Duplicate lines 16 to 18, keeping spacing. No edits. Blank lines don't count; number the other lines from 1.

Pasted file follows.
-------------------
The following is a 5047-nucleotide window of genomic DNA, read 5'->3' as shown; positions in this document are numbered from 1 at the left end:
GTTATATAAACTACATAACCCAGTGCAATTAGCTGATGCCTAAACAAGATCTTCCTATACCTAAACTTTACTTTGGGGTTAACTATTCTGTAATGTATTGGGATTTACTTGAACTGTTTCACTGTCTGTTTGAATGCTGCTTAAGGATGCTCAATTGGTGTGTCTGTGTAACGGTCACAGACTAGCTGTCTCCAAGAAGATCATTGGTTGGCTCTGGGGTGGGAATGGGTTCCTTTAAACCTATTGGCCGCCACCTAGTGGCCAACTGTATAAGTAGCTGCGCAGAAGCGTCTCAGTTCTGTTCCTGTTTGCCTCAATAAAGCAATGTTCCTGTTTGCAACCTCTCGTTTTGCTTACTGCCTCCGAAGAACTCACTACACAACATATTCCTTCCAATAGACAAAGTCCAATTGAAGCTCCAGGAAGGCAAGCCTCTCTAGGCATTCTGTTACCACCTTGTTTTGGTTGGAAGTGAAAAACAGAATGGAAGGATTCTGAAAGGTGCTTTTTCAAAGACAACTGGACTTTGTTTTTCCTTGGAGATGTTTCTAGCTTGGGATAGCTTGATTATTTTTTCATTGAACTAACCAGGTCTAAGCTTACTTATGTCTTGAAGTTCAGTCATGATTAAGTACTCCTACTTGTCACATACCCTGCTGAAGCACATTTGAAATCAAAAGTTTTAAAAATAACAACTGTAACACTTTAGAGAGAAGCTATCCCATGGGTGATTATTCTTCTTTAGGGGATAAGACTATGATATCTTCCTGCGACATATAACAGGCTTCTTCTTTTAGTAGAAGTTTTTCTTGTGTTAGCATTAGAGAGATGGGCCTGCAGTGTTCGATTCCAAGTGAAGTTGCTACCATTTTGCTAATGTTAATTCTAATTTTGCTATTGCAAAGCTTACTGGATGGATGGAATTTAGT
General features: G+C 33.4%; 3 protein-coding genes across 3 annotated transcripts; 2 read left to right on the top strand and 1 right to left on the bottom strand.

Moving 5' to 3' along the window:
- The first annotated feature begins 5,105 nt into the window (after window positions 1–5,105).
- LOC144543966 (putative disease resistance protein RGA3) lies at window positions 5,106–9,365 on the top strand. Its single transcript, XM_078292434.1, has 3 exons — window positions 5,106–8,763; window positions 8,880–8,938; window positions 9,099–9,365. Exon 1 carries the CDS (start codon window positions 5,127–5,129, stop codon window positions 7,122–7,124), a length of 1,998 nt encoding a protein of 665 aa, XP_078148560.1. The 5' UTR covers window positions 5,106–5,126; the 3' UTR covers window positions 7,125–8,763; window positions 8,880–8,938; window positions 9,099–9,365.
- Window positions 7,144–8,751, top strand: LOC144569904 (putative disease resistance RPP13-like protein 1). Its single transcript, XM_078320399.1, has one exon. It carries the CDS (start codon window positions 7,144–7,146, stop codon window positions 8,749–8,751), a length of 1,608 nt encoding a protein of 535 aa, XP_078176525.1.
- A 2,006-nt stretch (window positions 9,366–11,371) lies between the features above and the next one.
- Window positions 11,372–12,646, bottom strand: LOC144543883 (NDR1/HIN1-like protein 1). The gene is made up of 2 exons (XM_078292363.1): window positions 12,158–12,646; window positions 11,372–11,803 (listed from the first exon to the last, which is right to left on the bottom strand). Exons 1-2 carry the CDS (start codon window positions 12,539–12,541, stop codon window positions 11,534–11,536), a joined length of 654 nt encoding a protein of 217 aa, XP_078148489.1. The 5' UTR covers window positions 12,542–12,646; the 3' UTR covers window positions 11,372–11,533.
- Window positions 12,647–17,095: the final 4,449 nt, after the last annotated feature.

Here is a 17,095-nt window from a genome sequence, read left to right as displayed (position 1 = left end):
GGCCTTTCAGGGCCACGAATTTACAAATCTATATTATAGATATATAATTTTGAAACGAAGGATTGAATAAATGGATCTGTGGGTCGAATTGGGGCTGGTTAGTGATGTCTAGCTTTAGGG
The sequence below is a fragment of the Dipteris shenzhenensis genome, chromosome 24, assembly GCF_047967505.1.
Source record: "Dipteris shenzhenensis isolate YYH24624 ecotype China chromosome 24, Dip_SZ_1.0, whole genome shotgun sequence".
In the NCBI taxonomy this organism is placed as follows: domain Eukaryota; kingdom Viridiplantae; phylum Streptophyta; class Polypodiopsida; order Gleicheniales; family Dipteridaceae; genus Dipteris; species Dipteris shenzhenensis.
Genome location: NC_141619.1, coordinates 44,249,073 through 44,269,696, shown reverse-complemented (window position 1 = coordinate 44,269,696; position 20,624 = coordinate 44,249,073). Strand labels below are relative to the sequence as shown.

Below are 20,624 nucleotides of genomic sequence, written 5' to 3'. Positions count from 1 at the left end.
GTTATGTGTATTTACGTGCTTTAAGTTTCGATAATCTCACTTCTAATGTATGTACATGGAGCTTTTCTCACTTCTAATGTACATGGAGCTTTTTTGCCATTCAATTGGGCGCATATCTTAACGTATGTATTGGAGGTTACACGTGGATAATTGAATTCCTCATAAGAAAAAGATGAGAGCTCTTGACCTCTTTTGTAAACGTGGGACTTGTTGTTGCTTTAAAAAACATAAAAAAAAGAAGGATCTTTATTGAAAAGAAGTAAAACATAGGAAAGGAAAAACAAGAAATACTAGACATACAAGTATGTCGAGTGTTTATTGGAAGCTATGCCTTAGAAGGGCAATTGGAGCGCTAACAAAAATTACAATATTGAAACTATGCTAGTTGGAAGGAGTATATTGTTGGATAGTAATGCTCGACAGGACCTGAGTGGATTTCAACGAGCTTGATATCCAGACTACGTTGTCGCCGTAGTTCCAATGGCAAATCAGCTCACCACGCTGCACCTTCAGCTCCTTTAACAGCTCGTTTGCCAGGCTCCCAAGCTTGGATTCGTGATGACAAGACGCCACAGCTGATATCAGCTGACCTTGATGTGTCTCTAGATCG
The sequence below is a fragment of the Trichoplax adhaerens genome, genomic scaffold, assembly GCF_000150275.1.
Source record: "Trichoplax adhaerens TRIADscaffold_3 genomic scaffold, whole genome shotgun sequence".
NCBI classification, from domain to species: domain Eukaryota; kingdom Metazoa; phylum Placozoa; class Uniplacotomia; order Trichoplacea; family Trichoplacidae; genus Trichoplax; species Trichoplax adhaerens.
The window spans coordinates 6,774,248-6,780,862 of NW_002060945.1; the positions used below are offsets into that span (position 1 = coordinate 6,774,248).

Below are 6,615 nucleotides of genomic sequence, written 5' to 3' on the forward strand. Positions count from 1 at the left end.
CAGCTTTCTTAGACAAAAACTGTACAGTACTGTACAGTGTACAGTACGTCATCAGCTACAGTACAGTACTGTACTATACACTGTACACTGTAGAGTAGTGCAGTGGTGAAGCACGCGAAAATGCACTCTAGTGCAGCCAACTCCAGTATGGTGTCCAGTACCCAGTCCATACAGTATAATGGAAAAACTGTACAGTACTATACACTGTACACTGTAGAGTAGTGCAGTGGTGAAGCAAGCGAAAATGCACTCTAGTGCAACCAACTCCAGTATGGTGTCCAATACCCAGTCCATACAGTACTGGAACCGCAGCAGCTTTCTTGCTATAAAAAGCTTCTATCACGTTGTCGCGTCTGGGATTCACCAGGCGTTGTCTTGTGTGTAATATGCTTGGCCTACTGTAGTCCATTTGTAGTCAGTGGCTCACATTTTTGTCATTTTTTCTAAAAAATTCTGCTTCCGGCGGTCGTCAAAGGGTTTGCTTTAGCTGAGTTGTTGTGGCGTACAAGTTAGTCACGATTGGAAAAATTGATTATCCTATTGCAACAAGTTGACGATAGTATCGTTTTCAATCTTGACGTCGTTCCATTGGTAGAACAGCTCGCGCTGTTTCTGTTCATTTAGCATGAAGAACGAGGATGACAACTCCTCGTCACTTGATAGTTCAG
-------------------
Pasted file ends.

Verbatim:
Genome location: NC_141619.1, coordinates 44,249,073 through 44,269,696, shown reverse-complemented (window position 1 = coordinate 44,269,696; position 20,624 = coordinate 44,249,073). Strand labels below are relative to the sequence as shown.

Below are 20,624 nucleotides of genomic sequence, written 5' to 3'. Positions count from 1 at the left end.
GTTATGTGTATTTACGTGCTTTAAGTTTCGATAATCTCACTTCTAATGTATGTACATGGAGCTTTTCTCACTTCTAATGTACATGGAGCTTTTTTGCCATTCAATTGGGCGCATATCTTAACGTATGTATTGGAGGTTACACGTGGATAATTGAATTCCTCATAAGAAAAAGATGAGAGCTCTTGACCTCTTTTGTAAACGTGGGACTTGTTGTTGCTTTAAAAAACATAAAAAAAAGAAGGATCTTTATTGAAAAGAAGTAAAACATAGGAAAGGAAAAACAAGAAATACTAGACATACAAGTATGTCGAGTGTTTATTGGAAGCTATGCCTTAGAAGGGCAATTGGAGCGCTAACAAAAATTACAATATTGAAACTATGCTAGTTGGAAGGAGTATATTGTTGGATAGTAATGCTCGACAGGACCTGAGTGGATTTCAACGAGCTTGATATCCAGACTACGTTGTCGCCGTAGTTCCAATGGCAAATCAGCTCACCACGCTGCACCTTCAGCTCCTTTAACAGCTCGTTTGCCAGGCTCCCAAGCTTGGATTCGTGATGACAAGACGCCACAGCTGATATCAGCTGACCTTGATGTGTCTCTAGATCG